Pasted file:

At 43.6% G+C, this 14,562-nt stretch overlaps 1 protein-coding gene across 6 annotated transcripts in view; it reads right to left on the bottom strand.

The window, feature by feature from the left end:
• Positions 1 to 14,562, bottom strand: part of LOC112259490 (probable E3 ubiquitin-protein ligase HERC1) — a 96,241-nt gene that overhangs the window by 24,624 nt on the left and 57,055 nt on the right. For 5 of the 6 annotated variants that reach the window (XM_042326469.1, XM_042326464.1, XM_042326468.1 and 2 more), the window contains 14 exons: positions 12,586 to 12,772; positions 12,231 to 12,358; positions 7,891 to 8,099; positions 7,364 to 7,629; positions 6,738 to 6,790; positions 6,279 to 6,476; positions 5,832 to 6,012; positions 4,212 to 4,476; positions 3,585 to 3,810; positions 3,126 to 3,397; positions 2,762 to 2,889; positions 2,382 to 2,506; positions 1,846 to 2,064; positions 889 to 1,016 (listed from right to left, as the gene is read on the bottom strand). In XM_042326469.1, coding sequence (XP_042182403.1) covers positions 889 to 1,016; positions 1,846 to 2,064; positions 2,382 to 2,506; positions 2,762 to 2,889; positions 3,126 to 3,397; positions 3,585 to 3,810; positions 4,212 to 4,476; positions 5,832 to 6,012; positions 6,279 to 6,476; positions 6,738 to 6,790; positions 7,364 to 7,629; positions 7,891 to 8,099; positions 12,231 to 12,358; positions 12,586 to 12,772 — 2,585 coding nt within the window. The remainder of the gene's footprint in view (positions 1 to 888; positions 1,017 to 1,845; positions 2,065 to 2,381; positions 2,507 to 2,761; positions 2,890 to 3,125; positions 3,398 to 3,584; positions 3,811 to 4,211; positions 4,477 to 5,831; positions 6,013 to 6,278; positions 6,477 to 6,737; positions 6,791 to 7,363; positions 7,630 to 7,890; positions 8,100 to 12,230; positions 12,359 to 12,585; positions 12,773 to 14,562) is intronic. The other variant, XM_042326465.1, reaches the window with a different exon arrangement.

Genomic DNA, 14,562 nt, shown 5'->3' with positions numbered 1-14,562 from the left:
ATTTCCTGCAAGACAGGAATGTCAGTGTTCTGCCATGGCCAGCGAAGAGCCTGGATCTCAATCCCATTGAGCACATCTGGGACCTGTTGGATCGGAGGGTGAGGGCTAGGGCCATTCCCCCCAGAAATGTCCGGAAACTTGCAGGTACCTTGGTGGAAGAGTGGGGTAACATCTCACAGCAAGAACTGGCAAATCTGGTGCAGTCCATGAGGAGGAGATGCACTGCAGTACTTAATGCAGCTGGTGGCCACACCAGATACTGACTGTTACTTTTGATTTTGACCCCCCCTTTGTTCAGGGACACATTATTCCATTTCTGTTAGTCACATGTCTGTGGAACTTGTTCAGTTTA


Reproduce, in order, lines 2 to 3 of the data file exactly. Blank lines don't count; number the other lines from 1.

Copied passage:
The window, feature by feature from the left end:
• Positions 1 to 14,562, bottom strand: part of LOC112259490 (probable E3 ubiquitin-protein ligase HERC1) — a 96,241-nt gene that overhangs the window by 24,624 nt on the left and 57,055 nt on the right. For 5 of the 6 annotated variants that reach the window (XM_042326469.1, XM_042326464.1, XM_042326468.1 and 2 more), the window contains 14 exons: positions 12,586 to 12,772; positions 12,231 to 12,358; positions 7,891 to 8,099; positions 7,364 to 7,629; positions 6,738 to 6,790; positions 6,279 to 6,476; positions 5,832 to 6,012; positions 4,212 to 4,476; positions 3,585 to 3,810; positions 3,126 to 3,397; positions 2,762 to 2,889; positions 2,382 to 2,506; positions 1,846 to 2,064; positions 889 to 1,016 (listed from right to left, as the gene is read on the bottom strand). In XM_042326469.1, coding sequence (XP_042182403.1) covers positions 889 to 1,016; positions 1,846 to 2,064; positions 2,382 to 2,506; positions 2,762 to 2,889; positions 3,126 to 3,397; positions 3,585 to 3,810; positions 4,212 to 4,476; positions 5,832 to 6,012; positions 6,279 to 6,476; positions 6,738 to 6,790; positions 7,364 to 7,629; positions 7,891 to 8,099; positions 12,231 to 12,358; positions 12,586 to 12,772 — 2,585 coding nt within the window. The remainder of the gene's footprint in view (positions 1 to 888; positions 1,017 to 1,845; positions 2,065 to 2,381; positions 2,507 to 2,761; positions 2,890 to 3,125; positions 3,398 to 3,584; positions 3,811 to 4,211; positions 4,477 to 5,831; positions 6,013 to 6,278; positions 6,477 to 6,737; positions 6,791 to 7,363; positions 7,630 to 7,890; positions 8,100 to 12,230; positions 12,359 to 12,585; positions 12,773 to 14,562) is intronic. The other variant, XM_042326465.1, reaches the window with a different exon arrangement.